Experts Blog

Caffeine boost and hummingbird precision. How the Knowledge Graph is changing Google search.

  • Matthias Schmid

We now use search engines as part of our everyday routine. Among the masses of data, Google and others help us find the relevant information. The figures here are unambiguous: according to an ARD/ZDF online survey from 2013, 83% of all 14-year-old online users in Germany use search engines at least once a week, which is about the same frequency as email.

Search engines employ a whole range of measures to keep user frequency high. Google, the dominant search engine in Europe, is among the most active platforms in providing new functions. Since it started 15 years ago, the search engine has developed at a furious pace. The following overview graphic from Google’s official blog, Inside Search, highlights the most important developments.

Overview graphic of the most important developments in the Google search.

The Knowledge Graph: answers instead of search result lists

The most important and exciting development is known as the Knowledge Graph. With this feature, Google is changing from a search engine to an answer engine.

Until about two years ago, the result that users obtained mainly involved lists of pages whose subject was relevant to the search term. With the Knowledge Graph, Google now displays the relevant information in a suitable form directly in the search results. For example, the search term “songs from the Beatles” gets a search result page with a list of Beatles songs, including additional information such as the year and the length of the song.

Knowledge Graph: for the search term “songs from the Beatles”, Google displays a search result page with a list of Beatles songs and additional information.

The songs are displayed directly in the search results, and when you click on a song a playable YouTube video is displayed.

Song display beside the search results, incl. playable YouTube video.

The Knowledge Graph: based on technical infrastructure and language understanding

To enable this function, Google requires a powerful technical structure and a deep understanding of human language.

The technical basis for the development of the Knowledge Graph was supplied in 2010 by the big Caffeine update. The upgrading of the infrastructure accordingly enabled a massive acceleration in the finding and indexing of web content.

With the latest Hummingbird update, released a few weeks ago, Google is now capable of a deeper understanding of human language. This makes the search engine even more powerful in terms of comprehending the intention of a search request and even a sequence of multiple search requests. Fast and precise: these are the two properties that Google had in its sights with Hummingbird.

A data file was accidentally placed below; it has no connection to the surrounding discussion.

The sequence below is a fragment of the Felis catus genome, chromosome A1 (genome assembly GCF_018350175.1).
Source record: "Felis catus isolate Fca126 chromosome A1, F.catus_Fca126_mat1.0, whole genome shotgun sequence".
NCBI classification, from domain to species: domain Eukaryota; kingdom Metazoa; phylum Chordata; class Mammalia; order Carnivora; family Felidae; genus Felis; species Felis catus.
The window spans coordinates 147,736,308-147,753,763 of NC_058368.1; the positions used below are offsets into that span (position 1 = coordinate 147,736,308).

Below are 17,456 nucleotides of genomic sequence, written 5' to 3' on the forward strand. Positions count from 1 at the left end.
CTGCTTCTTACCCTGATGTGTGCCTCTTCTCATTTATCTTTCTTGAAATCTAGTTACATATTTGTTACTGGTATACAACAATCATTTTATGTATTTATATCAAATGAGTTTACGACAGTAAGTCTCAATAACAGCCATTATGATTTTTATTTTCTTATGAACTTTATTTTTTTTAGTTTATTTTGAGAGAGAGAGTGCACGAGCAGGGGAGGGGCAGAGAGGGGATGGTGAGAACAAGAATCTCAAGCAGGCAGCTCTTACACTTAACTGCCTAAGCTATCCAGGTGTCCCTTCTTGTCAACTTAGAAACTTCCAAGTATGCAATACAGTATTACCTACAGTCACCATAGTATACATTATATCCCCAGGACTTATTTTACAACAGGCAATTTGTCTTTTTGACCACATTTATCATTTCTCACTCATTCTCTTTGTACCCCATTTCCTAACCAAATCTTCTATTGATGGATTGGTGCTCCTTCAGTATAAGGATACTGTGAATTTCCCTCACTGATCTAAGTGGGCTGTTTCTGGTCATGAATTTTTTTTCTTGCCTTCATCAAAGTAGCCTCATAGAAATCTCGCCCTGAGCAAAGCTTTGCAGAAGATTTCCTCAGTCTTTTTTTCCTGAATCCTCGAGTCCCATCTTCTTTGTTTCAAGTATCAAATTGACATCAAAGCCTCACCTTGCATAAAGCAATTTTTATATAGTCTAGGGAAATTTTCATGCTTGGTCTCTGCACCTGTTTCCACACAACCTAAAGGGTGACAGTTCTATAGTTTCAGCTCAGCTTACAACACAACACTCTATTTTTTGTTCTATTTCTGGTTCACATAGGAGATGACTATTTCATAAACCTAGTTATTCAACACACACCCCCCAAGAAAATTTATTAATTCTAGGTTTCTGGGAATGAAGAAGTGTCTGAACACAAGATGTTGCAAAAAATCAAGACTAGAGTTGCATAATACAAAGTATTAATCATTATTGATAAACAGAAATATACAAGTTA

However, Google’s intention is not only to answer the user’s questions directly. With the Knowledge Graph, the company aims to keep the user in the Google universe with all its services and technologies, such as Gmail, YouTube, Google Glass, Google Play/Android, etc. It is not surprising that, thanks to this range of brands, Google is the second most valuable brand in the world.

Line of attack for website operators: away from keyword optimisation to more powerful content

What does this mean for website operators? Because Google wants to bind users more effectively to the world of Google, classical measures for extending the reach of websites will become less effective. A landing page for a keyword combination such as “Songs of the Beatles” will get less traffic, because compared to the answer from Google’s fast, precise Knowledge Graph, it provides no added value, and the longer the search result page is, the less visible it is.

Similarly, business models that aim to set up as many landing pages as possible in what is known as the long tail area, and generate traffic with many starting pages, are also going to find things increasingly difficult. Especially as the Google Panda update released a while ago has been ensuring that pages with thin content receive less favourable rankings.

The silver bullet for website operators is to develop their own website into a well-known and popular brand and so that users remember the brand name and use it to navigate to the site.

Conclusion: in the short term, you can still achieve success by optimising masses of web pages for keyword combinations. In the long term, the prospects for this tactic with Google’s fast, precise index, and the speed with which it continues to develop, are rather poor. For long-term success, it is essential to develop content that is loved and passed on by users. 

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